Nikki Haley Feuds With S.C. Legislature
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South Carolina Governor Nikki Haley is a rising figure on the national scene. Republican presidential candidates are courting her for endorsements. But she's not getting such positive attention these days from her own state legislature. She and the Republican-led Senate are engaged in a power struggle, after she ordered lawmakers back into session to vote on bills that would give her more power.
From Columbia, South Carolina, Sea Stachura reports.
SEA STACHURA: All is quiet at the South Carolina Statehouse this week with just a few committee meetings. But Governor Haley's move to push the legislature back into session hangs in the humid air.
Just a few blocks from the capitol's dome, Stephanie Redmond runs a register at the Carolina Cafe. She's heard about Governor Haley's order.
Ms. STEPHANIE REDMOND (Carolina Cafe): I mean, I think it makes sense with her being the first woman, you know, kind of feeling like she has to step up her game, I guess. But I don't think it necessarily gives her a good rep, so I don't know how much good it's actually doing her.
STACHURA: The Senate's lawsuit against Haley may be evidence of that. Haley wanted the lawmakers to vote on a series of bills that would grant her more power. The Senate wrapped up its session without voting on any of them. So, Haley ordered legislators back to work immediately.
Senate President Pro-Tem Glenn McConnell said that violated the separation of powers and filed a lawsuit with State Supreme Court. The court agreed.
State Senator TEM GLENN MCCONNELL (Republican, President Pro-Temperature): With this conduct, members are questioning how much more authority they should give a governor.
STACHURA: McConnell has been at the capitol for 31 years and he sees a new breed of Republican politician like Haley, a Tea Party favorite. McConnell says he's noticed that some politicians aren't very good about following the rules.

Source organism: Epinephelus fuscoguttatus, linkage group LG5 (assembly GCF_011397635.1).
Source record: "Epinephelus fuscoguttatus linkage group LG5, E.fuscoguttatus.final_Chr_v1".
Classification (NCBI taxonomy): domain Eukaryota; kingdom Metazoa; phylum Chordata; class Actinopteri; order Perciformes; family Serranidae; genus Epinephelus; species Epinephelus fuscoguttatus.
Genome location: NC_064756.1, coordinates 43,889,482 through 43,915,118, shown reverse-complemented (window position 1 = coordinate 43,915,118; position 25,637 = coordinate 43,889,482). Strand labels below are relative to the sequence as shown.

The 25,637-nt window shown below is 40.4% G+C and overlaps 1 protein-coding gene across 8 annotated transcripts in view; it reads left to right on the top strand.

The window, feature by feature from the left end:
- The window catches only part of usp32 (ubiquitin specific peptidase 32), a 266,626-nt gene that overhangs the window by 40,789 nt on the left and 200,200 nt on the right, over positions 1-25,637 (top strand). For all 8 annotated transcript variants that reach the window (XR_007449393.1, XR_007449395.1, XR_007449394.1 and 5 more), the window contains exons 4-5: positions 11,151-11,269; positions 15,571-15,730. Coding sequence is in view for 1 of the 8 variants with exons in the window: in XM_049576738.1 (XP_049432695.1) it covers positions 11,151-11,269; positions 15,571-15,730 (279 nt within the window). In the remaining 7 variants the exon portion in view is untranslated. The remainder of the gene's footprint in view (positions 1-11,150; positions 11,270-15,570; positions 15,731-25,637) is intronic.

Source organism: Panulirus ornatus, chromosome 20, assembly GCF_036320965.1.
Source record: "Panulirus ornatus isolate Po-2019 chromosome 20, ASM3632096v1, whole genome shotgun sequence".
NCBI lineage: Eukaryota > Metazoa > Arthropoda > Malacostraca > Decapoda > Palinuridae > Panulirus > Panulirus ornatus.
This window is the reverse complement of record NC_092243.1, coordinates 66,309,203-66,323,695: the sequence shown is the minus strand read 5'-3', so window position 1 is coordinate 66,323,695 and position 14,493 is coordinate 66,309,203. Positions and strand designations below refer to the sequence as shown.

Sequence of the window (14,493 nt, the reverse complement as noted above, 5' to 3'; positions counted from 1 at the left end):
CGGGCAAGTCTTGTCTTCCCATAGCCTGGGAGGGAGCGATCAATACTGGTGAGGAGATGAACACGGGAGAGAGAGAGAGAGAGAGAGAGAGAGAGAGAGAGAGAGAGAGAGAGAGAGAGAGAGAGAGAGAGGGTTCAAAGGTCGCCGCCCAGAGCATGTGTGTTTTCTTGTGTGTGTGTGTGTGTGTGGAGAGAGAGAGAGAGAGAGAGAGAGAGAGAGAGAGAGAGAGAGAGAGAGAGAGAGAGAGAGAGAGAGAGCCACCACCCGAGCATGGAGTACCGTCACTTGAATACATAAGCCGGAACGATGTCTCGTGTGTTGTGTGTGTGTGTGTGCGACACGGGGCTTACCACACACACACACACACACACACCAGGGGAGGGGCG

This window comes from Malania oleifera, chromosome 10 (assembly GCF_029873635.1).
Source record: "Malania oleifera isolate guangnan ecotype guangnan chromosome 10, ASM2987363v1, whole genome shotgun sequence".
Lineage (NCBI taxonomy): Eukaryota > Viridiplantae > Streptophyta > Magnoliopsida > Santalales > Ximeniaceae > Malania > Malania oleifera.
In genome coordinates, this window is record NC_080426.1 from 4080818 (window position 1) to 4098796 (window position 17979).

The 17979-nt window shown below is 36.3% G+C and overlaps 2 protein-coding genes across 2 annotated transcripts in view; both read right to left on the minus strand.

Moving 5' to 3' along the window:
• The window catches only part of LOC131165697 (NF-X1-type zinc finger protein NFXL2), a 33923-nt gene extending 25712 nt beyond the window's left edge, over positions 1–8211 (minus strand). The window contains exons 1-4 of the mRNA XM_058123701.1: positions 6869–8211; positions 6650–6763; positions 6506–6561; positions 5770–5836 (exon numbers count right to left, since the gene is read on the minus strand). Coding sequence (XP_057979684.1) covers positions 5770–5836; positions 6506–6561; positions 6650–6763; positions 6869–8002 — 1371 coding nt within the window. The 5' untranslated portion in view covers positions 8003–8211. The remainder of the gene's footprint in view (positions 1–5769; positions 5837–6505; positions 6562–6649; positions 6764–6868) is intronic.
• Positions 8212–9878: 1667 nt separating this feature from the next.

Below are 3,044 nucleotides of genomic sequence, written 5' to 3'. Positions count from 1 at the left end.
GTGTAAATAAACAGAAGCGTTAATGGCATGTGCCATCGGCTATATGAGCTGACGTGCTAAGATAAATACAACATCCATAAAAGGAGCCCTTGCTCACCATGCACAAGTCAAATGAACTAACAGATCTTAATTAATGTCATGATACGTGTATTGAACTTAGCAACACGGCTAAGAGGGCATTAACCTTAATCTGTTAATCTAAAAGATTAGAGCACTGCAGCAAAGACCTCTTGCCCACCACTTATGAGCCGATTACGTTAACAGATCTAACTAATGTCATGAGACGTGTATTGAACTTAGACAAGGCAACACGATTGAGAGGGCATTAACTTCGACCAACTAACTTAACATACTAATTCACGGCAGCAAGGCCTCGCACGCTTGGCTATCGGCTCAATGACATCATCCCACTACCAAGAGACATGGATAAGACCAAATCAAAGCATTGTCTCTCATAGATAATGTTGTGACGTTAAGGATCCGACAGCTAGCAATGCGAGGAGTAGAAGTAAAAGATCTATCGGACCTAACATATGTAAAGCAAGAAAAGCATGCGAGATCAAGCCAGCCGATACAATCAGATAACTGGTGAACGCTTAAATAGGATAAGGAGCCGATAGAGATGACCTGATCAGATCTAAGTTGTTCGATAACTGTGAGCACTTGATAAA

St. Sen. MCCONNELL: I've watched this trend where people take the position: Well, I want to get it done, the people want it, and so we're going to do it. Well, elected officials all need to understand that we operate under limitations that are placed on us by the Constitution.
STACHURA: He says that's why he filed the lawsuit. But he says Governor Haley has acted in unusual ways. For example, at the governor's annual end-of-session barbecue, Haley turned away some legislators. She said the event was for supporters only.
Haley wasn't made available for comment for this story, but she did talk to WLXT-TV in Columbia.
Governor NIKKI HALEY (Republican, South Carolina): You know, you first have to say it's somewhat silly that you have a Republican senator sue a Republican governor, when all I'm trying to do is just get the work done. You know, we don't have to go into the constitutional crisis when all they have to do is go in and vote.
STACHURA: The Senate could vote to add her bills to next week's special session, when they also will deal with vetoed legislation and redistricting. Haley has asked that they do so.
But University of South Carolina political science Professor Robert Oldendick says members may have too sour a taste in their mouths to add it. And a few members have said that they won't.
Mr. ROBERT OLDENDICK (University of South Carolina, Political Science Professor): You know, not inviting everybody to the end-of-session barbecue, and this kind of - what looks like an overstepping of power, of really kind of trying to force things, may in the short term cause some people in the general assembly not to vote for this.
STACHURA: Oldendick says most members agree with Haley's legislation, and he expects that if they don't take up the bills next week they'll do so next January. But he says Haley is impatient and if she doesn't learn from this reaction, she may end up facing more revolt than cooperation, not unlike her predecessor Mark Sanford.
For NPR News, I'm Sea Stachura.
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